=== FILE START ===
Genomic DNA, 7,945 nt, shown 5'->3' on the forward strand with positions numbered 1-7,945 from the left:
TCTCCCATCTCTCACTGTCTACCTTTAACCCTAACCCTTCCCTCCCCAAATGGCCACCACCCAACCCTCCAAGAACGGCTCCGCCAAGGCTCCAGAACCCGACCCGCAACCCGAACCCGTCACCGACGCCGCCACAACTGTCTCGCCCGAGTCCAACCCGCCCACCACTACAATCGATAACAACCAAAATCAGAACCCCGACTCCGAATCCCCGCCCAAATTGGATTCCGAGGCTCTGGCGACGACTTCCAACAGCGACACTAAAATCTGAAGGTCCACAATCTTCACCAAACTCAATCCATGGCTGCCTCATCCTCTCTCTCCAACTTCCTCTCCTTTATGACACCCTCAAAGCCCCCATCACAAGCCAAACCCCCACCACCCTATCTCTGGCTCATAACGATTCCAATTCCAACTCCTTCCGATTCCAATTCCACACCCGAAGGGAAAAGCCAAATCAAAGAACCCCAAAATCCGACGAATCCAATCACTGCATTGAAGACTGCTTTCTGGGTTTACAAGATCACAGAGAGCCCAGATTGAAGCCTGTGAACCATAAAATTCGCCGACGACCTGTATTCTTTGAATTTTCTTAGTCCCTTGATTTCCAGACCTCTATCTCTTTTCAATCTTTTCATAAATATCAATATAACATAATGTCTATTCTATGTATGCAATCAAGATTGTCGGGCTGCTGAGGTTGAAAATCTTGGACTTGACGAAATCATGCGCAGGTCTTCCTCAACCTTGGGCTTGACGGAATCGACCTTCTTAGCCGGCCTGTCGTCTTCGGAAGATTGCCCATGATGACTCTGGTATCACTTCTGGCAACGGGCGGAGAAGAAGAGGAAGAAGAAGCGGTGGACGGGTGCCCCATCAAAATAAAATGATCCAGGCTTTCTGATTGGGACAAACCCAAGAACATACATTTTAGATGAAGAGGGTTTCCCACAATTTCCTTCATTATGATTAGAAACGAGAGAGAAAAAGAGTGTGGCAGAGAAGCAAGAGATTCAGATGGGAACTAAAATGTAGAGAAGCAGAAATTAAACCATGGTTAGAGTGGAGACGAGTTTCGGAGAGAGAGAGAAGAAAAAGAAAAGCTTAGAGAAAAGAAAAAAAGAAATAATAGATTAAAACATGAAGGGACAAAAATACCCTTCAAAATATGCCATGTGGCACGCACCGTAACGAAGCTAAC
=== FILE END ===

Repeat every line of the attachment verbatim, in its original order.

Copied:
Genomic DNA, 7,945 nt, shown 5'->3' on the forward strand with positions numbered 1-7,945 from the left:
TCTCCCATCTCTCACTGTCTACCTTTAACCCTAACCCTTCCCTCCCCAAATGGCCACCACCCAACCCTCCAAGAACGGCTCCGCCAAGGCTCCAGAACCCGACCCGCAACCCGAACCCGTCACCGACGCCGCCACAACTGTCTCGCCCGAGTCCAACCCGCCCACCACTACAATCGATAACAACCAAAATCAGAACCCCGACTCCGAATCCCCGCCCAAATTGGATTCCGAGGCTCTGGCGACGACTTCCAACAGCGACACTAAAATCTGAAGGTCCACAATCTTCACCAAACTCAATCCATGGCTGCCTCATCCTCTCTCTCCAACTTCCTCTCCTTTATGACACCCTCAAAGCCCCCATCACAAGCCAAACCCCCACCACCCTATCTCTGGCTCATAACGATTCCAATTCCAACTCCTTCCGATTCCAATTCCACACCCGAAGGGAAAAGCCAAATCAAAGAACCCCAAAATCCGACGAATCCAATCACTGCATTGAAGACTGCTTTCTGGGTTTACAAGATCACAGAGAGCCCAGATTGAAGCCTGTGAACCATAAAATTCGCCGACGACCTGTATTCTTTGAATTTTCTTAGTCCCTTGATTTCCAGACCTCTATCTCTTTTCAATCTTTTCATAAATATCAATATAACATAATGTCTATTCTATGTATGCAATCAAGATTGTCGGGCTGCTGAGGTTGAAAATCTTGGACTTGACGAAATCATGCGCAGGTCTTCCTCAACCTTGGGCTTGACGGAATCGACCTTCTTAGCCGGCCTGTCGTCTTCGGAAGATTGCCCATGATGACTCTGGTATCACTTCTGGCAACGGGCGGAGAAGAAGAGGAAGAAGAAGCGGTGGACGGGTGCCCCATCAAAATAAAATGATCCAGGCTTTCTGATTGGGACAAACCCAAGAACATACATTTTAGATGAAGAGGGTTTCCCACAATTTCCTTCATTATGATTAGAAACGAGAGAGAAAAAGAGTGTGGCAGAGAAGCAAGAGATTCAGATGGGAACTAAAATGTAGAGAAGCAGAAATTAAACCATGGTTAGAGTGGAGACGAGTTTCGGAGAGAGAGAGAAGAAAAAGAAAAGCTTAGAGAAAAGAAAAAAAGAAATAATAGATTAAAACATGAAGGGACAAAAATACCCTTCAAAATATGCCATGTGGCACGCACCGTAACGAAGCTAAC